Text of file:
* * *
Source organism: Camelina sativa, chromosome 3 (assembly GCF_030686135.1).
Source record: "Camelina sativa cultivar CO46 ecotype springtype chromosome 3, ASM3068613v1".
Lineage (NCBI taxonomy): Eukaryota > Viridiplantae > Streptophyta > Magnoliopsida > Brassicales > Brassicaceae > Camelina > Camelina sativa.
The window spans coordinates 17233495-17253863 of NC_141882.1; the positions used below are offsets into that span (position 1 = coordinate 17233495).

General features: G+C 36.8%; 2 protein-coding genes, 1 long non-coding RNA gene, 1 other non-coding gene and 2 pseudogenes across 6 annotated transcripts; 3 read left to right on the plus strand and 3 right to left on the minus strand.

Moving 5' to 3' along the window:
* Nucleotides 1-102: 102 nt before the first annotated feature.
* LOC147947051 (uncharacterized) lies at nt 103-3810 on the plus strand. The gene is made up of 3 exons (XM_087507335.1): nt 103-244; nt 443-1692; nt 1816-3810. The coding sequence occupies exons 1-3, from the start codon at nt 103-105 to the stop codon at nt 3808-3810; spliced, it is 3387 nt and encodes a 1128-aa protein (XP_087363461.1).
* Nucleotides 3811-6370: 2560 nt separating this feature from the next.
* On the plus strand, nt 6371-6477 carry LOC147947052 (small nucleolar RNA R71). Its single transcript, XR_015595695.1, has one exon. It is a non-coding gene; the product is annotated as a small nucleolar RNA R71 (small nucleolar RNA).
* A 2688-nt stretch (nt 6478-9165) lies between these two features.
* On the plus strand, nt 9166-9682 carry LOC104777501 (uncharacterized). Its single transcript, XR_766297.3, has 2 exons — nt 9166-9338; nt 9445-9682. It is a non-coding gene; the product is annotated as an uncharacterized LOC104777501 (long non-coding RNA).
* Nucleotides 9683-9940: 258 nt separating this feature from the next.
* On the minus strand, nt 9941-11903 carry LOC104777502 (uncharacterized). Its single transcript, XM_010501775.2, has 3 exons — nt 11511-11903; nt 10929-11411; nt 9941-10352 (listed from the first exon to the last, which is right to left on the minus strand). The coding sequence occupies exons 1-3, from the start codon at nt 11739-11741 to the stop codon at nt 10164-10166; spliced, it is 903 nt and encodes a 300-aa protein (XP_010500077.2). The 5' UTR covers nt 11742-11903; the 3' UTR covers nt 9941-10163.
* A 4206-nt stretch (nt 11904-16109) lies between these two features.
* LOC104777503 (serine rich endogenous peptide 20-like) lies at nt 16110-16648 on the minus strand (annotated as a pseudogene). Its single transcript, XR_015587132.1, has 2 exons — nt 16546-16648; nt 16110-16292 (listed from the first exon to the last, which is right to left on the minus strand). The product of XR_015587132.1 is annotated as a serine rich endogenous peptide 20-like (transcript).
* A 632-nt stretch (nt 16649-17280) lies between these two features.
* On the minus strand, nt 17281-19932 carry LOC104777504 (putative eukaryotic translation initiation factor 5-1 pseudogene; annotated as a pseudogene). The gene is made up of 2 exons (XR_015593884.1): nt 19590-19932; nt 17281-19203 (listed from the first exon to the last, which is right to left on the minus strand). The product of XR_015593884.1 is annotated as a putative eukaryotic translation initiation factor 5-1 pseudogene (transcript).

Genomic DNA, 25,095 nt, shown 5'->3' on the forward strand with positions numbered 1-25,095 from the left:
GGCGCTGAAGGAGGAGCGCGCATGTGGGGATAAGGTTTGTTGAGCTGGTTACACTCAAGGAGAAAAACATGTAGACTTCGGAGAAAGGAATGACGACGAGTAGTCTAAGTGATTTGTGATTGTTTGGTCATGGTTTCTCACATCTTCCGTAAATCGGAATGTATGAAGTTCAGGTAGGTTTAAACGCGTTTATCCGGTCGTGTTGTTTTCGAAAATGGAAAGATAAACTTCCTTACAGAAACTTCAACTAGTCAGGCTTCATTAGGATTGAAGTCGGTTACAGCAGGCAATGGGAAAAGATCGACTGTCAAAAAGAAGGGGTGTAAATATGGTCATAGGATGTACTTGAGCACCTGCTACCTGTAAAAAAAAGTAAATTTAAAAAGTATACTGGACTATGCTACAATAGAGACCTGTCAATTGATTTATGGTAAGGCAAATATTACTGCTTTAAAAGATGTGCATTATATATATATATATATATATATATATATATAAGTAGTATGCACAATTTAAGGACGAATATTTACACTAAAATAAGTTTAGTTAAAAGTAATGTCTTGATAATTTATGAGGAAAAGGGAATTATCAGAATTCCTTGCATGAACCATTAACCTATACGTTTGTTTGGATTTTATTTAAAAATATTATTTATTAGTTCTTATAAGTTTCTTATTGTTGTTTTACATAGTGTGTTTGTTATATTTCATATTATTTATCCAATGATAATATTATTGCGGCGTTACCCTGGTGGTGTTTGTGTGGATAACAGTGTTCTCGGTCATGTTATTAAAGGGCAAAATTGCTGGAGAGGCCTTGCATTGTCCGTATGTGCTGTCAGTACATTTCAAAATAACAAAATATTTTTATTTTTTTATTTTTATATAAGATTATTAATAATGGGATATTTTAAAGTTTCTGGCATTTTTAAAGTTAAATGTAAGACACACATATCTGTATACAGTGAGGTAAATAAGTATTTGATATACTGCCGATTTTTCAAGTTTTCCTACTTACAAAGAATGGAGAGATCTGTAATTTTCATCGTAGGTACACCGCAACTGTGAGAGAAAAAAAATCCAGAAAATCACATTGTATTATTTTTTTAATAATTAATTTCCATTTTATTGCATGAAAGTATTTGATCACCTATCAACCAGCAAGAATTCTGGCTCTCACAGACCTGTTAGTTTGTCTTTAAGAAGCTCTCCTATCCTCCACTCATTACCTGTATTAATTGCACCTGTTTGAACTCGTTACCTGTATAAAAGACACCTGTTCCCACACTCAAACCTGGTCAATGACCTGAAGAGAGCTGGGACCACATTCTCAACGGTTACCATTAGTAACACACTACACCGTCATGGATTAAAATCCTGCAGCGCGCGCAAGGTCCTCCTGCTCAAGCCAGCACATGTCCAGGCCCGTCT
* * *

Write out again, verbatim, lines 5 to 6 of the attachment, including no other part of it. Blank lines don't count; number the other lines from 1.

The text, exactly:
General features: G+C 36.8%; 2 protein-coding genes, 1 long non-coding RNA gene, 1 other non-coding gene and 2 pseudogenes across 6 annotated transcripts; 3 read left to right on the plus strand and 3 right to left on the minus strand.

Moving 5' to 3' along the window: